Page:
What is a 'Deepfake'?
A deepfake is an image where the face or voice is changed to replace the likeness of one person with another. Deepfake imagery is created using AI technology to import an image of a face, or the sound of a voice, onto someone else’s body, essentially swapping their faces or voices.
In this context, deepfakes can be made to give the illusion that the person photographed is either nude, semi-nude, or taking part in a sexual act. Although it is not their sexual body parts displayed, the consequences of having a deepfake shared can be just as distressing. People who do not know this person intimately such as their friends, family or colleagues, have no reason to believe the image is not real.
Is this against the law?
In the UK, it is a crime to share a private sexual image or video without consent and with the intention of causing distress. In England, Wales and Northern Ireland deepfakes are not defined as ‘sexual’ images in law as they do not display the person’s sexual body parts. However, in Scotland, deepfake images are included under the Abusive Behaviour and Sexual Harm Act 2016.
Although deepfake imagery is not against the law across the whole of the UK, it may be that threatening to share or sharing this content constitutes a different form of abuse which may be a crime. Deepfake pornography is usually created with the intention to humiliate, blackmail or sexually objectify that person. If this is the case, we always encourage reporting to the police. Before making a report, we advise taking screenshots of the deepfake images that have been created and collecting the URL link (website address) and times and dates of when the content was posted.
What can you do if a deepfake of you has been shared?
If you have had a deepfake image or video shared publicly online without your consent, you may be able to report this for removal. Depending on the circumstances of what has happened, the Revenge Porn Helpline may be able to assist with this or provide advice on what to do next.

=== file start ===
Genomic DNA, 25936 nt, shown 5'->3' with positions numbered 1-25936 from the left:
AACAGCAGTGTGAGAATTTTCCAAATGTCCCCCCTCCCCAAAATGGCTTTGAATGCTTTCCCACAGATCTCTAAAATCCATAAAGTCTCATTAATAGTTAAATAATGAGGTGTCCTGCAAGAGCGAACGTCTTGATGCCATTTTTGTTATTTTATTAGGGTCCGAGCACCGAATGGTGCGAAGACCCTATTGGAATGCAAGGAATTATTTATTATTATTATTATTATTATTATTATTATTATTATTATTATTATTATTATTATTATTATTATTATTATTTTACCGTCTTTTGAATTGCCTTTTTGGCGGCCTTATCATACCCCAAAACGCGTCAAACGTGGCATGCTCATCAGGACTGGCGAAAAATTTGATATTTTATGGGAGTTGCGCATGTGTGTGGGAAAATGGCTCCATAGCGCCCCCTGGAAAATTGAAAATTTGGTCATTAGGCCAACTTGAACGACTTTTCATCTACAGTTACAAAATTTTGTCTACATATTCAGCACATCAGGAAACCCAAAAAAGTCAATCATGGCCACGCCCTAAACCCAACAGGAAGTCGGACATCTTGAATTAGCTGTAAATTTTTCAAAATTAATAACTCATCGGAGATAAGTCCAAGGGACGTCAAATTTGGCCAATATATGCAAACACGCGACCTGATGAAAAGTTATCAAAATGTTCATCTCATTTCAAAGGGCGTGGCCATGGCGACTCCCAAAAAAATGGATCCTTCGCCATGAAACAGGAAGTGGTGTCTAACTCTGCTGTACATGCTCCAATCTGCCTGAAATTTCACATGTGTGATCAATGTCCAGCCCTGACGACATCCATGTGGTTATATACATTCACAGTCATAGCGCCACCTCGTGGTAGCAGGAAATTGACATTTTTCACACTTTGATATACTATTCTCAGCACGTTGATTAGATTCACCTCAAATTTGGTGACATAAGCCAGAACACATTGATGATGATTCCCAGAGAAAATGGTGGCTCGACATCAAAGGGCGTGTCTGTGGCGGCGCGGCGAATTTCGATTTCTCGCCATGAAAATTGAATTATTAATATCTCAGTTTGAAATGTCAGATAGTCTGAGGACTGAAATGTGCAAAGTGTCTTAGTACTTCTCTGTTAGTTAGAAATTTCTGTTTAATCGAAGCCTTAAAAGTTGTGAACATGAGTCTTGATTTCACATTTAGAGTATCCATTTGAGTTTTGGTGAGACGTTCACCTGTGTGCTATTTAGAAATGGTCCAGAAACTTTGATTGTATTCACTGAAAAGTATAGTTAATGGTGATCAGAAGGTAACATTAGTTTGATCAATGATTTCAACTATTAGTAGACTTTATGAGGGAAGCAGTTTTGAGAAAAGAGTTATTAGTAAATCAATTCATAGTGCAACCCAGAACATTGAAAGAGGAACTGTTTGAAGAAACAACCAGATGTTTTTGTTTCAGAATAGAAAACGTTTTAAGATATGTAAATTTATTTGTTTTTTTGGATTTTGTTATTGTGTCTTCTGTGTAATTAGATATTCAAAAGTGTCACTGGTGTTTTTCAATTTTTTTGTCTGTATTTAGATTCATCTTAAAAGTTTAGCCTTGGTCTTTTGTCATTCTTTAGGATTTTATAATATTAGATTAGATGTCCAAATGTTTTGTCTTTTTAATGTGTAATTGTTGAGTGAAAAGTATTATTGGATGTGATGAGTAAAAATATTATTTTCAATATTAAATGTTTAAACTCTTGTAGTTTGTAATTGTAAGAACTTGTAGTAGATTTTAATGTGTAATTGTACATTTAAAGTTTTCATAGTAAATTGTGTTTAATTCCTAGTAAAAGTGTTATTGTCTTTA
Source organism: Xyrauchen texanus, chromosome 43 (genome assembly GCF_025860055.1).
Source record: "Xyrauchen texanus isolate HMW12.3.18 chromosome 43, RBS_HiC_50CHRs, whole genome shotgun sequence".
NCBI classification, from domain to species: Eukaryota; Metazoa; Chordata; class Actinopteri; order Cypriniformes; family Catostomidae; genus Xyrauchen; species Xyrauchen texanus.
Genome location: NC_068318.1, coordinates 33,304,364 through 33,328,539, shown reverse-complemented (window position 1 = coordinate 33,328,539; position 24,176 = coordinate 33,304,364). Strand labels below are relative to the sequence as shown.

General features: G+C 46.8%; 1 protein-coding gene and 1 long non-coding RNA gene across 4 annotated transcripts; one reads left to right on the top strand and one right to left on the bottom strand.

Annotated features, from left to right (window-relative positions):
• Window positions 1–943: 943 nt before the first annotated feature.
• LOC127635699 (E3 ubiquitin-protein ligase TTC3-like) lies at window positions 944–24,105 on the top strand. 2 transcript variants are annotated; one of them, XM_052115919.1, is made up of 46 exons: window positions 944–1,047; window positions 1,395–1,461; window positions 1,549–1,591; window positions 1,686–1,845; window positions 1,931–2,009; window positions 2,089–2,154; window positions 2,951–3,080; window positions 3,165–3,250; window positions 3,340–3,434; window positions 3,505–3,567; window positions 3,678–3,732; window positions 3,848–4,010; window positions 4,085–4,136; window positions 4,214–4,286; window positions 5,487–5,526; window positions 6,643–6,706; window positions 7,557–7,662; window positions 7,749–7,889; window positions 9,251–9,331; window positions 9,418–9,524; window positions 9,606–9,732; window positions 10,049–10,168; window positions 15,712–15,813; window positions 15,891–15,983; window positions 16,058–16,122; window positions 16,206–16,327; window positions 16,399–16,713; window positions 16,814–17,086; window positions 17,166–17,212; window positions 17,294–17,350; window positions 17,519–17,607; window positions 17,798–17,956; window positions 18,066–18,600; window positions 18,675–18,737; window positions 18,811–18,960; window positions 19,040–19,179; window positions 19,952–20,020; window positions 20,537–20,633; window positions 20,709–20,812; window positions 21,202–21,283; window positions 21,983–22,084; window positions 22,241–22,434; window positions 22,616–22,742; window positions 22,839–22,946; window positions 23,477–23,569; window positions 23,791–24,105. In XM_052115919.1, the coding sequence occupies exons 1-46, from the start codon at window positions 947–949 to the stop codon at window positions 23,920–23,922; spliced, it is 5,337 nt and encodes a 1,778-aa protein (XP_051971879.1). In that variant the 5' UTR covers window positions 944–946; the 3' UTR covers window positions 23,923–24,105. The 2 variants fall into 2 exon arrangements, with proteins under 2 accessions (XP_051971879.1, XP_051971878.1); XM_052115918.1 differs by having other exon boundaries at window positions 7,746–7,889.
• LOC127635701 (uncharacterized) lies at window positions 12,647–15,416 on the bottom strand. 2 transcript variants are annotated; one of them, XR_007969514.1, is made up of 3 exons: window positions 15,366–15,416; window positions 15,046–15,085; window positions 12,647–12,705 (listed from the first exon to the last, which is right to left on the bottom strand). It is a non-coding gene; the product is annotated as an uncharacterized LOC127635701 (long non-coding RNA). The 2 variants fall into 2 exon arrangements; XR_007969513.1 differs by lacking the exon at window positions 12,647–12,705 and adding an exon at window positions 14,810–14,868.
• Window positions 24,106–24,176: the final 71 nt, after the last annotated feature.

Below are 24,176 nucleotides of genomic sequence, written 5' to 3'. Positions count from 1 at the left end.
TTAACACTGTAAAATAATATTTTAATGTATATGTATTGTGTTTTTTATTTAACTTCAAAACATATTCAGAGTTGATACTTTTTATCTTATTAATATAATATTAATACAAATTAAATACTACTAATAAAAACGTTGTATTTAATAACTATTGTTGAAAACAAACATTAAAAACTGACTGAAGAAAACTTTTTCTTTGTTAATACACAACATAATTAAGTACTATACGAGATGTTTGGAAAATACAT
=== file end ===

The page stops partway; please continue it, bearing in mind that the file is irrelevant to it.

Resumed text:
Reporting to adult sites
Because deepfake imagery is not illegal everywhere, some websites do allow this content to be created and shared. We suggest checking the terms of the site and if they do not allow deepfakes, you can report to them directly. You can read more about DIY reporting on our website here.
If you are unable to find a reporting route or the website does not respond, then you can find the hosting provider and contact them instead. Please remember this process can take time. Try to allow websites adequate time to carry out your request before escalating to hosts.
Reporting to social media
Most social media platforms do not allow any nude content on their sites, this includes deepfake pornography. Before making a report, it is useful to understand the platforms Community Guidelines to support your case. Our sister service, Report Harmful Content can assist with reporting content considered legal but harmful. You can find more information on how to report pornographic content on the RHC website here.
Reach out for support
We understand how distressing this type of online abuse can be. It is important that those affected reach out for support from those around them. There are also organisations that can provide emotional support. If you would like to speak to someone about how you are feeling you can find more support services on our website here.